Difficulties in Teaching

A large portion of my interactions in Nicaragua have had something to do with the educational system here. The school that I work at, called the Modesto Armijo, is a public school made up of students from all around the neighborhood. I see the students I teach walking both to and from class. I like to think that I have a fairly good relationship with them, and maybe living in their same neighborhood with a host family has helped that. Recently, I got to help a 1st grade class with an art project while working with a teacher from Gettysburg, which was a lot of fun, even more so because all of the kids were so well-behaved. One of the images is from that class. 

However, that is not to say that I haven’t had any challenges in my time at the school. I enjoy working with my students, who are in 7th and 8th grade, but am often frustrated by both the administrative process surrounding their education and their instructors. It is difficult to teach when at least once a week afternoon classes are cut short for a mandated assembly, and even more so when the profe could be a student in the class they are responsible for teaching. To make matters worse, a large portion of students often do not even come to class, because it is too far away or they are responsible for tending to matters at home.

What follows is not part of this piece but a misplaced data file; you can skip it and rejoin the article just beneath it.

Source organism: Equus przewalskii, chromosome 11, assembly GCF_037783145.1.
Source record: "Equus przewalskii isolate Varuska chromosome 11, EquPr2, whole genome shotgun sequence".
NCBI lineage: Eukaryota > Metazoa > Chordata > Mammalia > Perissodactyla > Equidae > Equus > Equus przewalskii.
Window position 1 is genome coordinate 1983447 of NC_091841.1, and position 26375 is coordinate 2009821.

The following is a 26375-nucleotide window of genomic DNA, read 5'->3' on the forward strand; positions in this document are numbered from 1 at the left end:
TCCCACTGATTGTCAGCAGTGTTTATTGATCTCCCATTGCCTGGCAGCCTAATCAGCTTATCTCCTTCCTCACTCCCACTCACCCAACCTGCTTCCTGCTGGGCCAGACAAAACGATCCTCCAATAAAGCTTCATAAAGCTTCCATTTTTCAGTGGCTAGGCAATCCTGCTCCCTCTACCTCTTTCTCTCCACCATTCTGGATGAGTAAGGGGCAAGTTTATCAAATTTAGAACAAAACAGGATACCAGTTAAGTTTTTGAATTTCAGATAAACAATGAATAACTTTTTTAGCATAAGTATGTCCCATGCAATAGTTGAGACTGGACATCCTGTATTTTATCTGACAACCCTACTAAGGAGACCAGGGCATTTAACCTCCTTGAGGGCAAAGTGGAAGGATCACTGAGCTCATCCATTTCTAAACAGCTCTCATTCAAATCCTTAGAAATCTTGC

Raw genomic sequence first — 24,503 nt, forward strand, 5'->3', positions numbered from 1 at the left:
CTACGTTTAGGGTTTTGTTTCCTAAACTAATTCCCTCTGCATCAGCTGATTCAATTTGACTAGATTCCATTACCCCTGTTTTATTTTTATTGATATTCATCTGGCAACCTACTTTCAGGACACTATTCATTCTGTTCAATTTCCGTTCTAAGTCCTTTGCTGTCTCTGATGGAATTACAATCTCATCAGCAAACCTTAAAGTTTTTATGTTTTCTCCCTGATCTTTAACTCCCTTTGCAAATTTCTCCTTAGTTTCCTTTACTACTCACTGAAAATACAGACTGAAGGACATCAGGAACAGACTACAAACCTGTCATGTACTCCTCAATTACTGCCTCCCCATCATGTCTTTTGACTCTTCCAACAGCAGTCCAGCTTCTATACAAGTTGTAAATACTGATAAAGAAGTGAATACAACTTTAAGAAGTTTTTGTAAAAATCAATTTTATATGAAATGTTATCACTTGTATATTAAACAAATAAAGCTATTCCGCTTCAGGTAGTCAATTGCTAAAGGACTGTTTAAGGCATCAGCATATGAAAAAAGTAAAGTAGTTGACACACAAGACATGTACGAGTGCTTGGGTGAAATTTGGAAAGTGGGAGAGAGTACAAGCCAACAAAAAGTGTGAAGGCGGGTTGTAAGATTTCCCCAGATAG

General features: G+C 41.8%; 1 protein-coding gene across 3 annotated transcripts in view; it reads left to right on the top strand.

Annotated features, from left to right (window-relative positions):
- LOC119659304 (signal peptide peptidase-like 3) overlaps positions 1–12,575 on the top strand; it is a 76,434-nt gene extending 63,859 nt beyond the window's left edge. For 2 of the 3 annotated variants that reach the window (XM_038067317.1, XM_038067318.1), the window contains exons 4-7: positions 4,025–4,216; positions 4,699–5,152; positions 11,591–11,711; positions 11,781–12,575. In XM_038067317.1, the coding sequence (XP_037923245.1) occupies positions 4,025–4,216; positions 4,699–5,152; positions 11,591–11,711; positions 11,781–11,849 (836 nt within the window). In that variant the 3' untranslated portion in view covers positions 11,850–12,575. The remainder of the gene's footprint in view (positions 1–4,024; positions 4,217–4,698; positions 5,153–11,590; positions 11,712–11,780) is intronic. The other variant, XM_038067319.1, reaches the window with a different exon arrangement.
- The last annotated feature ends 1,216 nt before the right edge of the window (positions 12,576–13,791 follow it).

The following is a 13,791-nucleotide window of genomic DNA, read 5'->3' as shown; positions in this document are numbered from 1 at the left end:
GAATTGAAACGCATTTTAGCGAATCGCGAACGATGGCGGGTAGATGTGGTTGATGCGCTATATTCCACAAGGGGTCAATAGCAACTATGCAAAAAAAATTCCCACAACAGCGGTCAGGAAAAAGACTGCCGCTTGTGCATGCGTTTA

Seeing the difficulties that many kids face to even make it to school makes me sympathize with them and their situation. For some, it simply isn’t a priority to go to school. I spent a week in my first month or so here helping to conduct a survey in a impoverished neighborhood that is probably a 20-30 minute walk, through fairly rough terrain, to the school. Having walked it firsthand, I can imagine that on especially hot days, the heat, coupled with school uniforms– pants for boys or long socks for girls, makes the route seem a little less attractive.